[Humanist] 26.439 intemperance and outcry, but against what?

Humanist Discussion Group willard.mccarty at mccarty.org.uk
Wed Oct 31 07:35:36 CET 2012


                 Humanist Discussion Group, Vol. 26, No. 439.
            Department of Digital Humanities, King's College London
                       www.digitalhumanities.org/humanist
                Submit to: humanist at lists.digitalhumanities.org



        Date: Tue, 30 Oct 2012 22:11:33 +0000
        From: Willard McCarty <willard.mccarty at mccarty.org.uk>
        Subject: intemperance and outcry


The season for intemperate remarks seems to be upon us.

First, upon me: I see from reading further that (in reference to the 
coining of "digital humanities") the historical record, as I rather 
pretentiously called it, *does* have specific people wanting to distance 
themselves from computing support services, with which "humanities 
computing" was thought to be too closely associated. Katherine Hayles 
documents this in her contribution to Understanding Digital Humanities, 
ed. David M. Barry, p. 43. Apologies where needed -- but no retraction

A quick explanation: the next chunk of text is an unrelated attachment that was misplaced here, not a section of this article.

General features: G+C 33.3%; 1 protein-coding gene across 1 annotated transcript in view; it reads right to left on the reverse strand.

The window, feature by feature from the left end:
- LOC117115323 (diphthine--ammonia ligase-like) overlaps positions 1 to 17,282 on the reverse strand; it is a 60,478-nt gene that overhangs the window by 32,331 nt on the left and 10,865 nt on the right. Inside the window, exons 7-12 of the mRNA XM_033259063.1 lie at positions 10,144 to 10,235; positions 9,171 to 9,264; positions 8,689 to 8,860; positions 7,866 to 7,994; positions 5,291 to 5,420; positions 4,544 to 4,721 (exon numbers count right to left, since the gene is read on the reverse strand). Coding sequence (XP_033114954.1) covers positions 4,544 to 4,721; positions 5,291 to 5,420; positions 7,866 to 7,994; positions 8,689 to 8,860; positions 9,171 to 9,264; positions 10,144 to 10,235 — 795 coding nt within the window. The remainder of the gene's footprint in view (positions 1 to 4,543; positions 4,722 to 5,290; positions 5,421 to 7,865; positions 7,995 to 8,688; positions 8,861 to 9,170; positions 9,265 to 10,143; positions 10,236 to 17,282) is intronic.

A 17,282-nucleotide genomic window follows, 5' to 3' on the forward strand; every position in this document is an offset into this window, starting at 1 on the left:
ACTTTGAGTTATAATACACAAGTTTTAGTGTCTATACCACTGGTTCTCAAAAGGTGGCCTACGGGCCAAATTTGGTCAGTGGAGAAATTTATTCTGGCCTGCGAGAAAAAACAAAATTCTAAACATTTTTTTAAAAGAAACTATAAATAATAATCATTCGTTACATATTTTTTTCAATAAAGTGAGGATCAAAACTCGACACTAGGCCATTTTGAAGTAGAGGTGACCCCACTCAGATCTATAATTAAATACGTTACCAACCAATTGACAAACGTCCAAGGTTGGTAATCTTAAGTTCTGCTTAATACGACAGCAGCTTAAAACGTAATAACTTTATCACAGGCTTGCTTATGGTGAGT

of the argument against anti-historical constructs.

Second, upon Stephen Marche, in "Literature is not Data: Against Digital 
Humanities", Los Angeles Review of Books, 28 October, 
http://lareviewofbooks.org/article.php?type=&id=1040&fulltext=1&media=. 
I won't comment directly on what Marche says, though I do hope someone 
else does. What interests me particularly is the fact of his saying what 
he says. Getting such opposition means a nerve has been touched, an 
anxiety stirred up, a fear evoked -- which to me signifies that 
something rather important is happening. For the historian of the 
present of the digital humanities, the article constitutes highly 
valuable evidence. *Of course*, as he says in the last sentence 
of his article, "Insight remains handmade", i.e. as one might say,
there is no text unless a human reads it, and when he or she does,
no one (self-identical) text. The question is, why would anyone feel so 
strongly driven to insist on the presence of the human reader/
interpreter? What is being threatened?

Yours,
WM
-- 
Willard McCarty, FRAI / Professor of Humanities Computing & Director of
the Doctoral Programme, Department of Digital Humanities, King's College
London; Professor, School of Computing, Engineering and Mathematics,
University of Western Sydney; Editor, Interdisciplinary Science Reviews
(www.isr-journal.org); Editor, Humanist
(www.digitalhumanities.org/humanist/); www.mccarty.org.uk/




More information about the Humanist mailing list